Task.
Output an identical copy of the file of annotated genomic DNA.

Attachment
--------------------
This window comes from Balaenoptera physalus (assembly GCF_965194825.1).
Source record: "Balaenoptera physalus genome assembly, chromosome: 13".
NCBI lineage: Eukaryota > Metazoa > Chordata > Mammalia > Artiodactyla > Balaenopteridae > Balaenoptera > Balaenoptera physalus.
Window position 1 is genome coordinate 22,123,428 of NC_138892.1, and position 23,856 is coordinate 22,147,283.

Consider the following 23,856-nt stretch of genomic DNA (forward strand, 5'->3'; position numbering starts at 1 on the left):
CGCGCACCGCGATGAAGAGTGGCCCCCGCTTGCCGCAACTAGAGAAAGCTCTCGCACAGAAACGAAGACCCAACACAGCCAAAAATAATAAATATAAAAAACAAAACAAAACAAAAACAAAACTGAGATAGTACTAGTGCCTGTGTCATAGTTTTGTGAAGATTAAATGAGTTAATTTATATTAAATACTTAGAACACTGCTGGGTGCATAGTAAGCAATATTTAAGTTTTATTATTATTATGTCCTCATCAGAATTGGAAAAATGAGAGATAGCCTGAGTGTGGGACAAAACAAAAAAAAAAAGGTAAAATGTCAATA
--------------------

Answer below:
This window comes from Balaenoptera physalus (assembly GCF_965194825.1).
Source record: "Balaenoptera physalus genome assembly, chromosome: 13".
NCBI lineage: Eukaryota > Metazoa > Chordata > Mammalia > Artiodactyla > Balaenopteridae > Balaenoptera > Balaenoptera physalus.
Window position 1 is genome coordinate 22,123,428 of NC_138892.1, and position 23,856 is coordinate 22,147,283.

Consider the following 23,856-nt stretch of genomic DNA (forward strand, 5'->3'; position numbering starts at 1 on the left):
CGCGCACCGCGATGAAGAGTGGCCCCCGCTTGCCGCAACTAGAGAAAGCTCTCGCACAGAAACGAAGACCCAACACAGCCAAAAATAATAAATATAAAAAACAAAACAAAACAAAAACAAAACTGAGATAGTACTAGTGCCTGTGTCATAGTTTTGTGAAGATTAAATGAGTTAATTTATATTAAATACTTAGAACACTGCTGGGTGCATAGTAAGCAATATTTAAGTTTTATTATTATTATGTCCTCATCAGAATTGGAAAAATGAGAGATAGCCTGAGTGTGGGACAAAACAAAAAAAAAAAGGTAAAATGTCAATA